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Setting default application

ⓘ Since version 4.32, X-plore manages file associations differently.
This page is for older app versions.

Setting default application for some file type

Here is the usual user’s request: setting default app to open a file (for example to open jpeg images in gallery app).

Many users of Android devices come to situation when they open a file, and that file is opened by particular app. Or if there are more installed apps that can do same thing, user gets system dialog where it’s possible to select desired app to handle it.

From Windows we’re used that we can set app to open a file based on file extension. For example, .jpg files are opened in image viewer of our choice. This is possible to edit from Control panel, or from context menu on a file.

However, that’s not working this way on Android. There is no simple mapping of file extension to app. So how does it work?

On Android, each application must declare itself which file types it can open (or edit, or send, etc). The file type may be specified by mime type, or file extension or even by other means, and apps can also filter this further by specifying if they can handle local files or remote files accessed over network. Furthermore there is not only single open action, but also many other such as dial numbersend filesend multiple filessend email, and many more. Android calls these actions as »intent« (to do something), and lots of data handling among apps happens by these intents, which may be triggered by user, or without user’s interaction.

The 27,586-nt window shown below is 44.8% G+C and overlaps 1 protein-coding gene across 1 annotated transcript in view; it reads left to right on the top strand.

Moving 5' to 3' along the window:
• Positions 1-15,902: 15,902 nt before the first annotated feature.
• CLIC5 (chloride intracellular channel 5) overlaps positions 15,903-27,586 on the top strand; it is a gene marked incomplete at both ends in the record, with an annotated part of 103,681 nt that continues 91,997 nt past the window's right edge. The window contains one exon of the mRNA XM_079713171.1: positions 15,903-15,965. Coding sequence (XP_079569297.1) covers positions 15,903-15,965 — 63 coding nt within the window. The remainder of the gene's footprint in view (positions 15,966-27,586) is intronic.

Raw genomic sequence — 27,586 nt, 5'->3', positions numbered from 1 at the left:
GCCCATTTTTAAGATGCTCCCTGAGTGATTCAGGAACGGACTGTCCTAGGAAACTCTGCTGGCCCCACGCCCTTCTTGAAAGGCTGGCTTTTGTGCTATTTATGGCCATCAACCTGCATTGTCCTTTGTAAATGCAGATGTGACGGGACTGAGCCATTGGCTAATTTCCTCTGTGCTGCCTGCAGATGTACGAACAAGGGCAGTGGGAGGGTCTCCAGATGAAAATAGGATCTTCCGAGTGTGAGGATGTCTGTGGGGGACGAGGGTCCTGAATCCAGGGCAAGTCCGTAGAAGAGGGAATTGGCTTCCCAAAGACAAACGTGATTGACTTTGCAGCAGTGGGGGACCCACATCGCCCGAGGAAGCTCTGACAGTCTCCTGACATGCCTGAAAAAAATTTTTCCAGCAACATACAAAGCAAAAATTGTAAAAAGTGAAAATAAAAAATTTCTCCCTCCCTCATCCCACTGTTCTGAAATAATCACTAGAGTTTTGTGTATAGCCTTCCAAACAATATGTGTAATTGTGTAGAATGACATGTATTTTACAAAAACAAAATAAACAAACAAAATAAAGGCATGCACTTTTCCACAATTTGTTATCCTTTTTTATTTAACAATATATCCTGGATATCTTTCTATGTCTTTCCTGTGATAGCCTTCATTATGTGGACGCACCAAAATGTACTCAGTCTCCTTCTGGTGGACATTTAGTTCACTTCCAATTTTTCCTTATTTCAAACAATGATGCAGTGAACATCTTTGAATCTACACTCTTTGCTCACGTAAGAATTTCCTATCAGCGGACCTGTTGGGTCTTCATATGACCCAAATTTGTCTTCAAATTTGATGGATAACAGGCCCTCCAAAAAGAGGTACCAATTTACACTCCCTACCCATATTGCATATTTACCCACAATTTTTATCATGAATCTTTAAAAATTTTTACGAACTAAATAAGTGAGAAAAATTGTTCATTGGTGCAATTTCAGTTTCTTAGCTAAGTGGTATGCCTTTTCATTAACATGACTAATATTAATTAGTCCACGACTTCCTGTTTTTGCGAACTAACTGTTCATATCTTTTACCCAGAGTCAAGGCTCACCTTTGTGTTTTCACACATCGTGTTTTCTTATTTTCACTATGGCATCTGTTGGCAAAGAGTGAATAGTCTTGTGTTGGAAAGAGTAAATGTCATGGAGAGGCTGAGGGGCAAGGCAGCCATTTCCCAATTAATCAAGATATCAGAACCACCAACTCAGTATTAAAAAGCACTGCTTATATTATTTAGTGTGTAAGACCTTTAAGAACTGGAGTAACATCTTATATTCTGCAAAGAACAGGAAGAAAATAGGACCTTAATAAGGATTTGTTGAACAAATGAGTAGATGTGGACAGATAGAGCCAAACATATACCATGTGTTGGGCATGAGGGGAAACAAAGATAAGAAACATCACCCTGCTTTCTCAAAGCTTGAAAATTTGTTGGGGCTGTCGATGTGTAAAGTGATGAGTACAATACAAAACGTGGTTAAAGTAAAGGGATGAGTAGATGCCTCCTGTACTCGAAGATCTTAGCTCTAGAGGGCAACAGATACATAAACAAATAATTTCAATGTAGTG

So what means this to user? Simply that it’s not that simple on Android such as clicking on file with extension to open any app of choice. And it’s not possible to edit this behavior, or assign app to file type.

What is possible then? When Android determines that multiple apps can handle same intent (for example to open image file), it asks user which app to use. Then it’s also possible to remember this selection as action to do always (or next time) when same kind of file is opened (or edited, or sent, whatever). Android remembers this combination of intent type and opening application somewhere internally, and doesn’t let user or apps to see or edit this.
Very limited way to do something here is to Clear defaults for particular app, so that Android forgets association of the app to handle all file types that were assigned to it. This can be done in App info screen for app. Newer Android versions allow somehow deeper investigation in the Open by default menu item, but user still won’t learn too much about this.

So to sum it up, get used to Android’s nice way to handle your intent to do something, and don’t expect it to behave same like on a PC computer.

X-plore’s solution

X-plore is a file manager that can do magic with files. So it’s also prepared to open files otherwise than what Android determines as best thing to do.